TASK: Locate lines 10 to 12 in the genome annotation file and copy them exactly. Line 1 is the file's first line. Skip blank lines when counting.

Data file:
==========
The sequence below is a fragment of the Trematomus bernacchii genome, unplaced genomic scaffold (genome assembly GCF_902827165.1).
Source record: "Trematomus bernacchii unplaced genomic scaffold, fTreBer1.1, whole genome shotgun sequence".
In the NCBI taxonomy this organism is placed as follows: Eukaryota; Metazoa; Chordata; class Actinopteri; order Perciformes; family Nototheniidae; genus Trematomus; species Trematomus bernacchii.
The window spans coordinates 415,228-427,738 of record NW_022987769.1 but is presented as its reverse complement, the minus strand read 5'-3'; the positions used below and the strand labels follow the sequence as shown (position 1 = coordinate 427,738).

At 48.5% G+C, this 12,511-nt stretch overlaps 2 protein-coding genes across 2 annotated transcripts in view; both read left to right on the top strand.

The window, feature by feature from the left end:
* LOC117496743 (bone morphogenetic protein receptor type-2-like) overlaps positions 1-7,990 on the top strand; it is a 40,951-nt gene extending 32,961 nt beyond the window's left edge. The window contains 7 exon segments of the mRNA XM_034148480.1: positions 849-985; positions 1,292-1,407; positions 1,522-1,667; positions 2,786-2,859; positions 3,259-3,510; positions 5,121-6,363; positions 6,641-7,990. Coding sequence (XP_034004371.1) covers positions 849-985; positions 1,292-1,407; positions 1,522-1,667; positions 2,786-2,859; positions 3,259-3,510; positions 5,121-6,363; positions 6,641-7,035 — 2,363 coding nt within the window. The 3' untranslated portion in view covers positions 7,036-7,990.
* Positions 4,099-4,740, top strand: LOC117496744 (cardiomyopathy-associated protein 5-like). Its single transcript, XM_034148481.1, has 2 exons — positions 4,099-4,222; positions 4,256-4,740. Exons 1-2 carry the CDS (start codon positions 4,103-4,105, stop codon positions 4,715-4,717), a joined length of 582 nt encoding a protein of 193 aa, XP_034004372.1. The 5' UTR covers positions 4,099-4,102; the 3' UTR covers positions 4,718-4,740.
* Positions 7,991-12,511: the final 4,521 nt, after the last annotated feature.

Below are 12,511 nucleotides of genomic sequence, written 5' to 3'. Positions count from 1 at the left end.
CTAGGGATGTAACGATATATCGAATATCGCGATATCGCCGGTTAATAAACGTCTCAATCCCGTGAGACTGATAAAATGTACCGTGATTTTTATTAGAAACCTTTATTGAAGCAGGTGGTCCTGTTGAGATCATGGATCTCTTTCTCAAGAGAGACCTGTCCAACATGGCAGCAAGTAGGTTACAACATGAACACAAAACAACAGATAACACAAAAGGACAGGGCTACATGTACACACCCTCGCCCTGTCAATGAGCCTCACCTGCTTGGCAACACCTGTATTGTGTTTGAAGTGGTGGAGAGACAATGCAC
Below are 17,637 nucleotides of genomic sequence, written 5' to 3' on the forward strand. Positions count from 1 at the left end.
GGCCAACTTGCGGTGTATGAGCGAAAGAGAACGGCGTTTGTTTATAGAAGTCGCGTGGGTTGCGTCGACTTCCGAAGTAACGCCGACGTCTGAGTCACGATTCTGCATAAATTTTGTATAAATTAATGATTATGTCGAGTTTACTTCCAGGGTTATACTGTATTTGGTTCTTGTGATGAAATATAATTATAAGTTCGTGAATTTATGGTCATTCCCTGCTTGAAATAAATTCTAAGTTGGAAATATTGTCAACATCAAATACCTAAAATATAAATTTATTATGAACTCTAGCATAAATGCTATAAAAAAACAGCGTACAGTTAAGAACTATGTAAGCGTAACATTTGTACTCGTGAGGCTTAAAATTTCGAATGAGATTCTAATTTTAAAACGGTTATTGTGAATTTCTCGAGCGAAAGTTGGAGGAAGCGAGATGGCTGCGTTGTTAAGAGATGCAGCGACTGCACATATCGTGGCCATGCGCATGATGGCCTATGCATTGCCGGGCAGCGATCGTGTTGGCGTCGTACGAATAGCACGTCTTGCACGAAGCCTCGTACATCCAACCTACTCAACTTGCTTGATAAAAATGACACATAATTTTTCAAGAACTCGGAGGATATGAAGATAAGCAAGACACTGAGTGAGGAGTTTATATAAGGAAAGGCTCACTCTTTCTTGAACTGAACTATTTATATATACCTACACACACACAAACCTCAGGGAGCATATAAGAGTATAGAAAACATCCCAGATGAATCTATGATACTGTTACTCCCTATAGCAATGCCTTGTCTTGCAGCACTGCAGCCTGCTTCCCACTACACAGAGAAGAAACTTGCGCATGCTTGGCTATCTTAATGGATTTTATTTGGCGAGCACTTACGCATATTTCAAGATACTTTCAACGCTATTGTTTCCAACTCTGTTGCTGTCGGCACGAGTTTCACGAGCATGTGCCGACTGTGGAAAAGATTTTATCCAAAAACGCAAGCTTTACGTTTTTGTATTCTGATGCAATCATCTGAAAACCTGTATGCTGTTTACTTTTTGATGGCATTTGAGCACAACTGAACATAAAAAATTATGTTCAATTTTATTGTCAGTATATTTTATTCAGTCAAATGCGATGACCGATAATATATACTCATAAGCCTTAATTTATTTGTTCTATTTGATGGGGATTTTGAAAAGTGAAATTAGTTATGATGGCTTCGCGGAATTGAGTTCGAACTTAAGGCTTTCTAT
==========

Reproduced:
Below are 12,511 nucleotides of genomic sequence, written 5' to 3'. Positions count from 1 at the left end.
CTAGGGATGTAACGATATATCGAATATCGCGATATCGCCGGTTAATAAACGTCTCAATCCCGTGAGACTGATAAAATGTACCGTGATTTTTATTAGAAACCTTTATTGAAGCAGGTGGTCCTGTTGAGATCATGGATCTCTTTCTCAAGAGAGACCTGTCCAACATGGCAGCAAGTAGGTTACAACATGAACACAAAACAACAGATAACACAAAAGGACAGGGCTACATGTACACACCCTCGCCCTGTCAATGAGCCTCACCTGCTTGGCAACACCTGTATTGTGTTTGAAGTGGTGGAGAGACAATGCAC
Below are 17,637 nucleotides of genomic sequence, written 5' to 3' on the forward strand. Positions count from 1 at the left end.